“When it came time for me to move to Vail, Nick was the only friend I had in the valley,” Campbell said. “But little did I know at the time, to know Nick was to know everyone in Vail. … Nick had friends on ski patrol, friends who were fishing guides and raft guides, he knew everyone at Kirby’s, Vendetta’s and Vail Brewing Company, he knew everyone at the town of Vail, he knew all the backcountry guys, and he had a loyal battalion of senior citizens who volunteered at the gardens.”

Ripley said she was happy she had the chance, on Friday, to thank Courtens for all his hard work in getting the gardens ready for this season.

“I said no one deserved a weekend off more than him,” she said.

Local Amy Riddle said she was with Courtens in the morning the day he died.

“He was so happy that morning,” she said. “He kissed me and said thank you for the perfect weekend. At 10 a.m. we were texting again, Nick was waiting for his friends by the river. He said damn there’s a lot of water, and it’s huge.”

Courtens on his father’s farm in New York.
Courtesy image

Jean-Paul Courtens said he was grateful that Nick died during a time in his life when he was happy with the person he was at the time.

“I wish to express, especially, a thank you to Nicola, for being a caring boss and friend who supported him through light and darkness,” Jean-Paul said. “I love how he found a place here in Vail at Betty Ford where people recognized his qualities and allowed him to thrive. I want to thank you all for loving our boy the way we loved him.”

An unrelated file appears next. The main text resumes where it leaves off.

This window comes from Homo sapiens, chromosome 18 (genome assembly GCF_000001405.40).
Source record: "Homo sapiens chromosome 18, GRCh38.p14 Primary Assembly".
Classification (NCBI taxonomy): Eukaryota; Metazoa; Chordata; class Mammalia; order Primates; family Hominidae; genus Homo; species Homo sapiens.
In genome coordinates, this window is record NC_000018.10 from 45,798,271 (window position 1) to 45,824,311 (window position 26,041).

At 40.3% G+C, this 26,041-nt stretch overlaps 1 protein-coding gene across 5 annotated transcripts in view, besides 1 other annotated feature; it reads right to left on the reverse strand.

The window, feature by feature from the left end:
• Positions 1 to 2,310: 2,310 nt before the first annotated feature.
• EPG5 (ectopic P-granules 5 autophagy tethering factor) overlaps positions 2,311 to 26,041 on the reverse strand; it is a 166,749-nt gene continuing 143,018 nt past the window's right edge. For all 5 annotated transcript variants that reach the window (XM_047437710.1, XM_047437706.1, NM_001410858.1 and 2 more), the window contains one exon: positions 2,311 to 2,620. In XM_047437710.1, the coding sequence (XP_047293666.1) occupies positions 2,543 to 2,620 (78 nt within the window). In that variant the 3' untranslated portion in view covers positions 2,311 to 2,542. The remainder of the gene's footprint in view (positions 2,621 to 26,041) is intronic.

Jean-Paul was born in the Netherlands and was introduced to Colorado through Nick.

“I remember the day when Jean-Paul drove him out from New York, it was a typical spring day in Colorado — it was dumping with snow,” Ripley said.

Every May, “Nick turned into a crazy man,” she said. “He used to drive the golf cart in May like it was a snowmobile, with one leg hanging out the side, so he could leap off before it even stopped … and then there were the bulbs, Nick — no more bulbs, stop buying bulbs — his answer was always the same: ‘I’m a Dutchman, I can’t help myself.’

“So enjoy the early tulips blooming here today,” Ripley said, “and I promise that every year from now those will be blooming.”